Internet supplier mergers such as the that of Comcast and Time Warner are a concern because they "inhibit competition," says technology entrepreneur and university professor Vivek Wadhwa.
"I'm really worried about it because if you look at the state of Internet access in the United States it's pretty pathetic, it's extremely expensive, it's slow and it's getting worse, it's not getting better," Wadhwa, the author of "The Immigrant Exodus: Why America Is Losing the Global Race to Capture Entrepreneurial Talent,"
told J.D. Hayworth on "America's Forum" on Newsmax TV.
"Anything which inhibits competition is bad so we need to figure this out."
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While mergers that take place between tech companies can lead to new breakthroughs, Wadhwa argues that this is not the case with Internet suppliers.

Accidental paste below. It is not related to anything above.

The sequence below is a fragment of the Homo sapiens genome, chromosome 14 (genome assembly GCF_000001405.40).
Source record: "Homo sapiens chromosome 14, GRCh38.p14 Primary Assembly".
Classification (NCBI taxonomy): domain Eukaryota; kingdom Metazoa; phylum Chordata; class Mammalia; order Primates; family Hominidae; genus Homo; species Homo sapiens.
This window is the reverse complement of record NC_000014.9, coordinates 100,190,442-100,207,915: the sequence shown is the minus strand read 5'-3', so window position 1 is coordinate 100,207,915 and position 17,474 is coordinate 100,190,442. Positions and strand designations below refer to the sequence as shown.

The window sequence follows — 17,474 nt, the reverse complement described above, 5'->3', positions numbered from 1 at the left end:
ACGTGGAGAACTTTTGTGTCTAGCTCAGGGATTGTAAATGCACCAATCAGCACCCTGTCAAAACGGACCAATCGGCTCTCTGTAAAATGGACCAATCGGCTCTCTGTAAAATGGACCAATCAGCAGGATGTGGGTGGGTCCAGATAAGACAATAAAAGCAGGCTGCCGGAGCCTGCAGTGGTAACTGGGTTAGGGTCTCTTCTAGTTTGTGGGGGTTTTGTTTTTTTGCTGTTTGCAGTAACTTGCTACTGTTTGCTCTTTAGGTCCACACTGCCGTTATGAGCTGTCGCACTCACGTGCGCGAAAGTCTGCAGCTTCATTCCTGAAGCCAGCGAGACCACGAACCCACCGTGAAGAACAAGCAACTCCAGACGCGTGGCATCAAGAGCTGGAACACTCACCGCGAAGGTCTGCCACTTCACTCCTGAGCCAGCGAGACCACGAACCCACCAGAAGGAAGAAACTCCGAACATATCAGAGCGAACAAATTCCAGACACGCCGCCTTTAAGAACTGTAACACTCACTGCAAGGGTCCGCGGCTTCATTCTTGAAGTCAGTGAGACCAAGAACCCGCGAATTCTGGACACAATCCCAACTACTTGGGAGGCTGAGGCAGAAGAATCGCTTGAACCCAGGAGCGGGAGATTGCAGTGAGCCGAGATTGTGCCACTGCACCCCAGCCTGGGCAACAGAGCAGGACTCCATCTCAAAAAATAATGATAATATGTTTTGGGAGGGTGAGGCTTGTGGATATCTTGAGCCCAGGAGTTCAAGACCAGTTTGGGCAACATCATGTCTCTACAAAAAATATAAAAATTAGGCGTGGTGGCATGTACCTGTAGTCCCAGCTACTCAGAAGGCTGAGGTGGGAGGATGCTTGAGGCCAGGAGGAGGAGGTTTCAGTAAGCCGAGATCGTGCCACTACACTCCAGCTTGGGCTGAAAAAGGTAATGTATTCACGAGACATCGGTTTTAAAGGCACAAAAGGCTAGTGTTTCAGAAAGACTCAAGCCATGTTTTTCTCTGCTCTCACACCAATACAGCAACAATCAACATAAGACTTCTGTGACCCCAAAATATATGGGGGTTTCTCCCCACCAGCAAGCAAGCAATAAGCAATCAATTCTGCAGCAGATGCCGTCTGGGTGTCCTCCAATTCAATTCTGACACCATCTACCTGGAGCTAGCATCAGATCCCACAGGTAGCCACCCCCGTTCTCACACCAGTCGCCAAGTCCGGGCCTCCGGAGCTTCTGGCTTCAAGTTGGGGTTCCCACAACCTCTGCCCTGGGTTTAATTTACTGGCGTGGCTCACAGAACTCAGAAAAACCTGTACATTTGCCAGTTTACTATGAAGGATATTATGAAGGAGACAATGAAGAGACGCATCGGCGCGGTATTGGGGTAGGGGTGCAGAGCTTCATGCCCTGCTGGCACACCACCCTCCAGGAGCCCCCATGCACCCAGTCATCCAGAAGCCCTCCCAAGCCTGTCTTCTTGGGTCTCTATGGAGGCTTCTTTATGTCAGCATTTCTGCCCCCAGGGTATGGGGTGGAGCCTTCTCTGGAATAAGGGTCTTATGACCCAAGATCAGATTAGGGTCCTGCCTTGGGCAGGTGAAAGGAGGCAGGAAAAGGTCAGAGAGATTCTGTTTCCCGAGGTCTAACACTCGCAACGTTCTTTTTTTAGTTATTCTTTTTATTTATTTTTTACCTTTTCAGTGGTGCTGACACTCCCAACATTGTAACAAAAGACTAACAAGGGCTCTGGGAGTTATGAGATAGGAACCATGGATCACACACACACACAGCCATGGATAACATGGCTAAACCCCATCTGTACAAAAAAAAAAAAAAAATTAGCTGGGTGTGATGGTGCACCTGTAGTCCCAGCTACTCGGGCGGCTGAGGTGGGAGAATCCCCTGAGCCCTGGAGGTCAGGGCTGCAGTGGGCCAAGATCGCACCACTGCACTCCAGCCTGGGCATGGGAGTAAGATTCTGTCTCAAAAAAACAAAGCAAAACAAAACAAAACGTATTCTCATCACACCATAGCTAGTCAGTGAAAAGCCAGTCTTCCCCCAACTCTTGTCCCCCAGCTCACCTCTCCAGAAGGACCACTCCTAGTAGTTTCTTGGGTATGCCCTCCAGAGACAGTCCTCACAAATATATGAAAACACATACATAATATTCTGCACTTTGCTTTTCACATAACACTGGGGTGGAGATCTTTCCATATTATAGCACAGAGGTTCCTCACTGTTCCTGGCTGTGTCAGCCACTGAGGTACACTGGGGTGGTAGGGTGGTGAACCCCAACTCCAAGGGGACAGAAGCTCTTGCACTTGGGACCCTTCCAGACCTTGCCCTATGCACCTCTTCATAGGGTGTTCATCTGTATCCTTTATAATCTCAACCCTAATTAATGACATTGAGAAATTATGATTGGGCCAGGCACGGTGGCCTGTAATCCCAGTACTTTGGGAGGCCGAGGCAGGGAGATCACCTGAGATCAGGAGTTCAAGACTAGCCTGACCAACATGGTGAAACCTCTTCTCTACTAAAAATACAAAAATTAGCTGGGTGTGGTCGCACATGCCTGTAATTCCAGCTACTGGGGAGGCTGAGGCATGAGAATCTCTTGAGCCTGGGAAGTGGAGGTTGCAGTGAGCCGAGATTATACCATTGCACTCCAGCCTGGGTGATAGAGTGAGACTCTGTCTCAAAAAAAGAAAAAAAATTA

"In this case, Comcast is already a formidable company and reducing the options for competition, reducing the option for getting cable Internet is not a healthy thing, we need competition," he says.
"You don't have the ability to easily compete with the cable giants as it is, it's like the airlines, we debated whether they should be merging together because we want more competition, not less. The same principles apply here as they do in mega-industries," Wadhwa explained.
The college professor said that he's not as concerned about AT&T purchasing DirecTV because the telecommunications company, "is entering a new marketplace and it's not crowding out competition."
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